The agents on the reservations didn't bother to send emails letting people know that they were short a few Indians. Quite a few Indians. They didn't even Twitter. As a result, no one (except Sitting Bull and Crazy Horse) knew what a gargantuan force Custer would come up against. See that great big plain beyond the line of trees? That's where the village stood, and thousands of horses grazed that bright June morning.

Major Reno was the first to engage. He and his men crossed the river, sneaking along the tree-line by the river. The same trees and brush that hid them from the village, also hid the village from them. One can only imagine what they thought when they popped out of hiding and opened fire on what turned out to be a behemoth.

In short order the braves had Reno and his men pinned down in the brush, even setting fires in places to try and drive them out. Coming to his own conclusions about the better part of valor, Reno hollered that anyone who wanted to escape had better follow him, and quick!

They straggled and stumbled up the gorge toward what is now called Reno hill, in such disarray that the native warriors were still laughing about it decades later.

At the top of the hill, they must have been much cheered to have Captain Benteen and a whole bunch of soldier fellas join them right then. The whole batch of them fell to digging rifle pits, which you can still see today. Of the whole group of us, Devon and I were the only ones who saw them. He was being naughty (shhh, don't tell anyone), so he was my trail buddy. Lucky for me he was too young to realize his good fortune, and thought it was an awful punishment, walking with Mom up to Reno's Hill.

Typically in war, the elevated position is the most desirable. This certainly proved true with Reno. Though there were a few close calls, he and his men were able to hold off the warriors until help arrived. They had the additional advantage of guns up on nearby Sniper Hill, as well.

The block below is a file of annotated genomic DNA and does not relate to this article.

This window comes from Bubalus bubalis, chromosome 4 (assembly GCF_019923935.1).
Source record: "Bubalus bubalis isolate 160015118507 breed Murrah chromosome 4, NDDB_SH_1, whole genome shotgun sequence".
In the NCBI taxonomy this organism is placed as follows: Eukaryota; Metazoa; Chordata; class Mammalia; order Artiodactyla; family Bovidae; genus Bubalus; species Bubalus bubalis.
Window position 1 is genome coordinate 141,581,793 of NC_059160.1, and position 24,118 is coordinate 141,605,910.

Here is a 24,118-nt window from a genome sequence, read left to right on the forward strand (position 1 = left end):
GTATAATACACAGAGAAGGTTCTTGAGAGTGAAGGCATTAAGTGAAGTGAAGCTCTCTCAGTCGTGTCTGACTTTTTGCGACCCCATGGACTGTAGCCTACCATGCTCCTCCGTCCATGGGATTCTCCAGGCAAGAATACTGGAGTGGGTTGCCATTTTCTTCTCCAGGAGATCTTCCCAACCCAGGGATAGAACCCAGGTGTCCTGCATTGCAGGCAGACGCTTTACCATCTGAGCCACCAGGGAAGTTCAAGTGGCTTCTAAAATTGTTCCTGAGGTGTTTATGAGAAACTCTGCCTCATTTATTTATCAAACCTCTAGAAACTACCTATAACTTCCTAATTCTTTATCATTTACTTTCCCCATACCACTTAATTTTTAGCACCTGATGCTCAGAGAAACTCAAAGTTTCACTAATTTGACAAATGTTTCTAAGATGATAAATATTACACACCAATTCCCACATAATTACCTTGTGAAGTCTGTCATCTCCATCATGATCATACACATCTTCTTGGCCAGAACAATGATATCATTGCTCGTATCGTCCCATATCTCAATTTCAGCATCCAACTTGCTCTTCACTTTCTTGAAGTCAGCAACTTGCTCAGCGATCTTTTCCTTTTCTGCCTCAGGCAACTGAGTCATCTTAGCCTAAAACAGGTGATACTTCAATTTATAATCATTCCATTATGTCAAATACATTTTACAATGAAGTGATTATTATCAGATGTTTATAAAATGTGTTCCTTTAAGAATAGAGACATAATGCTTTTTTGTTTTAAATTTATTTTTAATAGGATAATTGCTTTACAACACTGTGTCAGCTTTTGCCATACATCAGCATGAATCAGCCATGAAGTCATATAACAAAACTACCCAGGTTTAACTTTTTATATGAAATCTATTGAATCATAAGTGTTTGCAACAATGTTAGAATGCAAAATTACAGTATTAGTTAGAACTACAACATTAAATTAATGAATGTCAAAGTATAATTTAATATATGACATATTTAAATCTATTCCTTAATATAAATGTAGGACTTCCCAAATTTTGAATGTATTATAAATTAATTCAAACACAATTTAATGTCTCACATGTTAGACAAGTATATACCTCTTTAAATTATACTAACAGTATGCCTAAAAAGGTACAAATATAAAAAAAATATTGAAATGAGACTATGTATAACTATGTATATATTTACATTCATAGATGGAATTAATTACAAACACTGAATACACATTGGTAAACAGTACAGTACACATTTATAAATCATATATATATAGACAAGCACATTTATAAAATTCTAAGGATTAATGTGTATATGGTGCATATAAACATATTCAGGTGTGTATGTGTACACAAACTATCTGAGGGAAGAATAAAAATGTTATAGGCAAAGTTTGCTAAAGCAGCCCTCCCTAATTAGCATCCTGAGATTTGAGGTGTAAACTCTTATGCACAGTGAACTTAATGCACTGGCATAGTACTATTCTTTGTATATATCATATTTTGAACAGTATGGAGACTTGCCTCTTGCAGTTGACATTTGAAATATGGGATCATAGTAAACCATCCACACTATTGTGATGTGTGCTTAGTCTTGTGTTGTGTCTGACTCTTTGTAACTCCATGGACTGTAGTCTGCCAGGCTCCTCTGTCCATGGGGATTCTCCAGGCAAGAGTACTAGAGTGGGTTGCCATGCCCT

They could hear shooting off to the north, and in disobedience to their orders, some of the men left to try and reach Custer. They could see Indian warriors shooting...something...on the ground, but couldn't see what. Then the warriors from the encampment drove the soldiers back to Reno Hill, where they remained until the next day.

Custer and his men, once they made contact with their opponents, engaged in a running battle strung out across rolling hills, and through little gorges known as coulees, before becoming pinned down at Last Stand Hill. Captain Keogh and his men, apparently trying to join Custer, were taken on by Crazy Horse. At first the men tried to make a stand, and you can still see the sad little cluster of markers where they fought so desperately.

The last few survivors tried to make a run for it, and were picked off one by one, all in a row. The farthest made it perhaps a quarter of a mile from the main body.